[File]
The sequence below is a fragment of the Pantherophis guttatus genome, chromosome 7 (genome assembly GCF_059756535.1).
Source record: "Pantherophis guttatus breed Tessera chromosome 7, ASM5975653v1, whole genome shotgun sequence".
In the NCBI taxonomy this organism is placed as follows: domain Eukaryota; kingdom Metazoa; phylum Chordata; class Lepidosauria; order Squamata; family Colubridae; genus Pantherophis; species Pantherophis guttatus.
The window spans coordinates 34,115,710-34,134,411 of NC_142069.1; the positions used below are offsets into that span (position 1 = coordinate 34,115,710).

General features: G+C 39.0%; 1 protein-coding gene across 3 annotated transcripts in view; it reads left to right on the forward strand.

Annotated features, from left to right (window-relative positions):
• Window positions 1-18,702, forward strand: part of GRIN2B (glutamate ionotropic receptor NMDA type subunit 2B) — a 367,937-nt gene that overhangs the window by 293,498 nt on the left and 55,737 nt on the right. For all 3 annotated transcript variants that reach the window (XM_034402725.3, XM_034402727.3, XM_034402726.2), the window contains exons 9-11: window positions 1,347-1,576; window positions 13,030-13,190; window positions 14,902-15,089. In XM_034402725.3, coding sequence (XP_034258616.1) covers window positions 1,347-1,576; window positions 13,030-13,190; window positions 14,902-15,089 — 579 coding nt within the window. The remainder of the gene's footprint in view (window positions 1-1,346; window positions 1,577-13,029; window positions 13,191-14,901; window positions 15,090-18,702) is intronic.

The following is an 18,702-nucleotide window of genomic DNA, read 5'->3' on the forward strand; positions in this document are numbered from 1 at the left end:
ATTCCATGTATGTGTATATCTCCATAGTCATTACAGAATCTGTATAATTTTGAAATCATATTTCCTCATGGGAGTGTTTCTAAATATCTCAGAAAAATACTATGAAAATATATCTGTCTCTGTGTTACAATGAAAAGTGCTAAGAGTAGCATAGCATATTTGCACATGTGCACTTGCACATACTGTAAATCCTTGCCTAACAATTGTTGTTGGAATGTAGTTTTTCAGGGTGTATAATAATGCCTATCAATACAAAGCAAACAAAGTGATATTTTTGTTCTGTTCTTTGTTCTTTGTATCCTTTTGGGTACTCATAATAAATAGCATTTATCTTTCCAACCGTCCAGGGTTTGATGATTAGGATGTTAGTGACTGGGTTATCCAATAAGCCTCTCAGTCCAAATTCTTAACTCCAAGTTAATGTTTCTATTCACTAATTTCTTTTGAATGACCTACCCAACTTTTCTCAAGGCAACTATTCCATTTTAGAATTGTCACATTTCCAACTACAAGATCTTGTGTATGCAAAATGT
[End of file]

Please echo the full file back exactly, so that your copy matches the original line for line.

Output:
The sequence below is a fragment of the Pantherophis guttatus genome, chromosome 7 (genome assembly GCF_059756535.1).
Source record: "Pantherophis guttatus breed Tessera chromosome 7, ASM5975653v1, whole genome shotgun sequence".
In the NCBI taxonomy this organism is placed as follows: domain Eukaryota; kingdom Metazoa; phylum Chordata; class Lepidosauria; order Squamata; family Colubridae; genus Pantherophis; species Pantherophis guttatus.
The window spans coordinates 34,115,710-34,134,411 of NC_142069.1; the positions used below are offsets into that span (position 1 = coordinate 34,115,710).

General features: G+C 39.0%; 1 protein-coding gene across 3 annotated transcripts in view; it reads left to right on the forward strand.

Annotated features, from left to right (window-relative positions):
• Window positions 1-18,702, forward strand: part of GRIN2B (glutamate ionotropic receptor NMDA type subunit 2B) — a 367,937-nt gene that overhangs the window by 293,498 nt on the left and 55,737 nt on the right. For all 3 annotated transcript variants that reach the window (XM_034402725.3, XM_034402727.3, XM_034402726.2), the window contains exons 9-11: window positions 1,347-1,576; window positions 13,030-13,190; window positions 14,902-15,089. In XM_034402725.3, coding sequence (XP_034258616.1) covers window positions 1,347-1,576; window positions 13,030-13,190; window positions 14,902-15,089 — 579 coding nt within the window. The remainder of the gene's footprint in view (window positions 1-1,346; window positions 1,577-13,029; window positions 13,191-14,901; window positions 15,090-18,702) is intronic.

The following is an 18,702-nucleotide window of genomic DNA, read 5'->3' on the forward strand; positions in this document are numbered from 1 at the left end:
ATTCCATGTATGTGTATATCTCCATAGTCATTACAGAATCTGTATAATTTTGAAATCATATTTCCTCATGGGAGTGTTTCTAAATATCTCAGAAAAATACTATGAAAATATATCTGTCTCTGTGTTACAATGAAAAGTGCTAAGAGTAGCATAGCATATTTGCACATGTGCACTTGCACATACTGTAAATCCTTGCCTAACAATTGTTGTTGGAATGTAGTTTTTCAGGGTGTATAATAATGCCTATCAATACAAAGCAAACAAAGTGATATTTTTGTTCTGTTCTTTGTTCTTTGTATCCTTTTGGGTACTCATAATAAATAGCATTTATCTTTCCAACCGTCCAGGGTTTGATGATTAGGATGTTAGTGACTGGGTTATCCAATAAGCCTCTCAGTCCAAATTCTTAACTCCAAGTTAATGTTTCTATTCACTAATTTCTTTTGAATGACCTACCCAACTTTTCTCAAGGCAACTATTCCATTTTAGAATTGTCACATTTCCAACTACAAGATCTTGTGTATGCAAAATGT